W3C > Semantic Web Use Cases and Case Studies

Case Study: Contextual Search for Volkswagen and the Automotive Industry

William Greenly, Tribal DDB UK Charles Sandeman-Craik, Tribal DDB UK Yago Otero, and Tribal DDB UK John Streit, Tribal DDB UK

October 2011

Volkswagen and Tribal DDB Logo Wolkswagen UK Tribal DDB


The contextual search project marks a hallmark of achievement in Volkswagen content and data strategies. It represents technical innovation in one of its truest forms and presents a paradigm shift in the way Volkswagen uses and shares data across the web.


A new site search and browse engine means we can get people to the information and content they want, quicker. Getting people the information and content they need quicker inevitably enables people to make decisions more quickly and ultimately increases the rate of conversion. Equally, the ability to promote and re-purpose content in different contexts along with the facility to suggest and find related things that weren't directly searched creates a means to surface seasonal, campaign related or tactically important information.

However as the solution to the problem became more apparent, long term and strategic opportunities were identified that would span the immediate need and many more.


Initial concepts were drawn up in Jan 2010 with the emphasis on finding an off-the-shelf solution. Two product candidates were identified, Google GSA and Apache Solr. By May 2010 both products were prototyped and on trial. However, it soon became apparent that Google GSA didn't provide any benefit and came with a heavy price while Apache Solr on its own wouldn't provide much benefit, but could be extended using proprietary/closed schemas. It was therefore concluded that:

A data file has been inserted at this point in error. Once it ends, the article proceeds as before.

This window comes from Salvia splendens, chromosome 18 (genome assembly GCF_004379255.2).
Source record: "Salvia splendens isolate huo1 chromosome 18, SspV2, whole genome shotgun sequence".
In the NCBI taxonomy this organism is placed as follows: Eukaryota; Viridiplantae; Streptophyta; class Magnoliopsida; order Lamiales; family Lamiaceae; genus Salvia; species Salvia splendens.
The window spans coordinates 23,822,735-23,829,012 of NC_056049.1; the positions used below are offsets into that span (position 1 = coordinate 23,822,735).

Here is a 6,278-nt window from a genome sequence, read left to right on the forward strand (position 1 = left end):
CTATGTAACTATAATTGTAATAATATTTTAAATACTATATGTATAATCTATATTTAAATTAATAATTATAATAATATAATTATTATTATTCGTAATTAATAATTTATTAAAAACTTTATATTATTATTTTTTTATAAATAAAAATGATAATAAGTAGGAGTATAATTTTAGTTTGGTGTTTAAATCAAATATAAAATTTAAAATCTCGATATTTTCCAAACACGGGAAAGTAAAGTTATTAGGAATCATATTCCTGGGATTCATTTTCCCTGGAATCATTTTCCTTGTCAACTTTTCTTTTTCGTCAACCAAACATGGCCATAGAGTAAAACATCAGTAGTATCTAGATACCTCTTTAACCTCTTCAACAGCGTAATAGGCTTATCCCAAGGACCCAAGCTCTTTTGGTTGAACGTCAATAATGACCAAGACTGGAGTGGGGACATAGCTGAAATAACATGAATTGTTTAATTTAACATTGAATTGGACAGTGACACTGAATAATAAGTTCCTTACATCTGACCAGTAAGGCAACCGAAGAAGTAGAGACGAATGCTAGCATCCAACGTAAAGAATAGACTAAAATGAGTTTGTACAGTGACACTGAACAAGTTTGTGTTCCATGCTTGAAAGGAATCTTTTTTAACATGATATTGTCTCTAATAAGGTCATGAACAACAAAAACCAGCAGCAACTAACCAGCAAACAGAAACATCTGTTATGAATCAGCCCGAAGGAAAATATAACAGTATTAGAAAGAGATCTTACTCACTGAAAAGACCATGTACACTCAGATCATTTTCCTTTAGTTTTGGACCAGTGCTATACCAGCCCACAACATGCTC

Solution Design

In summary the solution was rationalised as follows:

This is illustrated in the diagram below:

Design workflow

Figure 1. Solution design. (A larger version of the figure is also available.)

The core component was the StructWSF framework, an opensource project providing interfaces and wrappers to both SPARQL and Apache Solr acting as a binding between the two.

Existing Vocabularies

The following existing vocabularies were deemed relevant for site and product content:

New Vocabularies

Where terms did not exist, new vocabularies were created. These were procured from Prof. Dr Martin Hepp, author of the popular Good Relations vocabulary and Vehicle Sales Ontology. The vocabularies created consisted of a generic, industry wide Car Options Ontology to describe models, trims, derivatives, components and component compatibility along with the Volkswagen Vehicles Ontology to describe Volkswagen specific concepts. The former extends both the Good Relations vocabulary and the Vehicle Sales Ontology, whilst the latter extends the former.


As well as the functional benefits for the site and site search, the system and its components also provide operational benefits for all Volkswagen 2011/2012 projects. New search facets can be added easily without costly additional development, enabling content to be reused and repurposed across the site within different contexts in an "Elastic search", as visualised below.

Workflow for semantic data integration

Figure 2. Example for the usage of search facets. (A larger version of the figure is also available.)

However it also provides a vast range of functional and non-functional opportunities for future development and the features can be seen as both foundational as well as behavioural. It is clear that the components and platforms delivered in this project will be reused across others.

Functional Benefits

One of the key advantages provided by the system is the degree of expressivity open to application developers. Whereas previously searches were syntactic, based on keywords and phrases, across unstructured and meaningless content (in the eyes of a search engine), we have moved to a model of semantics where meaning and aggregation can be derived and applied. By combining the expressivity and richness provided by semantics and structured data, we can start to apply semantics to unstructured content and data, enriching our knowledge base.